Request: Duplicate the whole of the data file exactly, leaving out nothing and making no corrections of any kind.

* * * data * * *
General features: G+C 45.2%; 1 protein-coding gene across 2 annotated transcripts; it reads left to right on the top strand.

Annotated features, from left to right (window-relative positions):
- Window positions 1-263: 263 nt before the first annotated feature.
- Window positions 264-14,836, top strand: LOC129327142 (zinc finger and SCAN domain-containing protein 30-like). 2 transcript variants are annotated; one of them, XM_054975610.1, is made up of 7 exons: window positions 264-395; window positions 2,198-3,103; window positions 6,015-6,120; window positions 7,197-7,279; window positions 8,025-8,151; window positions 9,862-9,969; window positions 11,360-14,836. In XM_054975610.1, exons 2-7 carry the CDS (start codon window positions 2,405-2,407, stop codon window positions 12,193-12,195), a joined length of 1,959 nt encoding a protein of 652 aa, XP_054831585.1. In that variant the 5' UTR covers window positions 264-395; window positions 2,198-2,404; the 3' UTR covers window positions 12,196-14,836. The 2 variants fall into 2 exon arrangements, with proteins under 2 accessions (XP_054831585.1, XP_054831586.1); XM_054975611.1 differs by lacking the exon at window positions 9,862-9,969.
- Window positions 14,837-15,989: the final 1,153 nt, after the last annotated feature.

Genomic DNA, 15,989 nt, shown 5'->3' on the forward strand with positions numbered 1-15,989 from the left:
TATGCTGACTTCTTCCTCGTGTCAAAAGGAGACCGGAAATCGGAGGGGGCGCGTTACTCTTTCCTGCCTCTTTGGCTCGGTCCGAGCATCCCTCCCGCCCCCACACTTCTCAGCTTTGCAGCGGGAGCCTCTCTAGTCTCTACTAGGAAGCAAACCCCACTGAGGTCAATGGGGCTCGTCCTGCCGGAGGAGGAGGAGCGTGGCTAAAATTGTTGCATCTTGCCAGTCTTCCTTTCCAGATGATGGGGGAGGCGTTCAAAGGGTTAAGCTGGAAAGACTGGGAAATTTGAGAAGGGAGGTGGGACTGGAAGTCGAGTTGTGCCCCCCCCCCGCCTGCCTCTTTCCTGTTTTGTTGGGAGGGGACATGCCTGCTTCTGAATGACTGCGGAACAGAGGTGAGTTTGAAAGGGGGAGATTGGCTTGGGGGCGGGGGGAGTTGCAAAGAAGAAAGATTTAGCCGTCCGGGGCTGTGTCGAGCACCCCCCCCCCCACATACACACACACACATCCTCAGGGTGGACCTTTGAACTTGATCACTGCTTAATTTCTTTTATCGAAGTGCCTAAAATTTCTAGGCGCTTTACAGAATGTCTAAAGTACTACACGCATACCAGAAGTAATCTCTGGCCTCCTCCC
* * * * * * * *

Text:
General features: G+C 45.2%; 1 protein-coding gene across 2 annotated transcripts; it reads left to right on the top strand.

Annotated features, from left to right (window-relative positions):
- Window positions 1-263: 263 nt before the first annotated feature.
- Window positions 264-14,836, top strand: LOC129327142 (zinc finger and SCAN domain-containing protein 30-like). 2 transcript variants are annotated; one of them, XM_054975610.1, is made up of 7 exons: window positions 264-395; window positions 2,198-3,103; window positions 6,015-6,120; window positions 7,197-7,279; window positions 8,025-8,151; window positions 9,862-9,969; window positions 11,360-14,836. In XM_054975610.1, exons 2-7 carry the CDS (start codon window positions 2,405-2,407, stop codon window positions 12,193-12,195), a joined length of 1,959 nt encoding a protein of 652 aa, XP_054831585.1. In that variant the 5' UTR covers window positions 264-395; window positions 2,198-2,404; the 3' UTR covers window positions 12,196-14,836. The 2 variants fall into 2 exon arrangements, with proteins under 2 accessions (XP_054831585.1, XP_054831586.1); XM_054975611.1 differs by lacking the exon at window positions 9,862-9,969.
- Window positions 14,837-15,989: the final 1,153 nt, after the last annotated feature.

Genomic DNA, 15,989 nt, shown 5'->3' on the forward strand with positions numbered 1-15,989 from the left:
TATGCTGACTTCTTCCTCGTGTCAAAAGGAGACCGGAAATCGGAGGGGGCGCGTTACTCTTTCCTGCCTCTTTGGCTCGGTCCGAGCATCCCTCCCGCCCCCACACTTCTCAGCTTTGCAGCGGGAGCCTCTCTAGTCTCTACTAGGAAGCAAACCCCACTGAGGTCAATGGGGCTCGTCCTGCCGGAGGAGGAGGAGCGTGGCTAAAATTGTTGCATCTTGCCAGTCTTCCTTTCCAGATGATGGGGGAGGCGTTCAAAGGGTTAAGCTGGAAAGACTGGGAAATTTGAGAAGGGAGGTGGGACTGGAAGTCGAGTTGTGCCCCCCCCCCGCCTGCCTCTTTCCTGTTTTGTTGGGAGGGGACATGCCTGCTTCTGAATGACTGCGGAACAGAGGTGAGTTTGAAAGGGGGAGATTGGCTTGGGGGCGGGGGGAGTTGCAAAGAAGAAAGATTTAGCCGTCCGGGGCTGTGTCGAGCACCCCCCCCCCCACATACACACACACACATCCTCAGGGTGGACCTTTGAACTTGATCACTGCTTAATTTCTTTTATCGAAGTGCCTAAAATTTCTAGGCGCTTTACAGAATGTCTAAAGTACTACACGCATACCAGAAGTAATCTCTGGCCTCCTCCC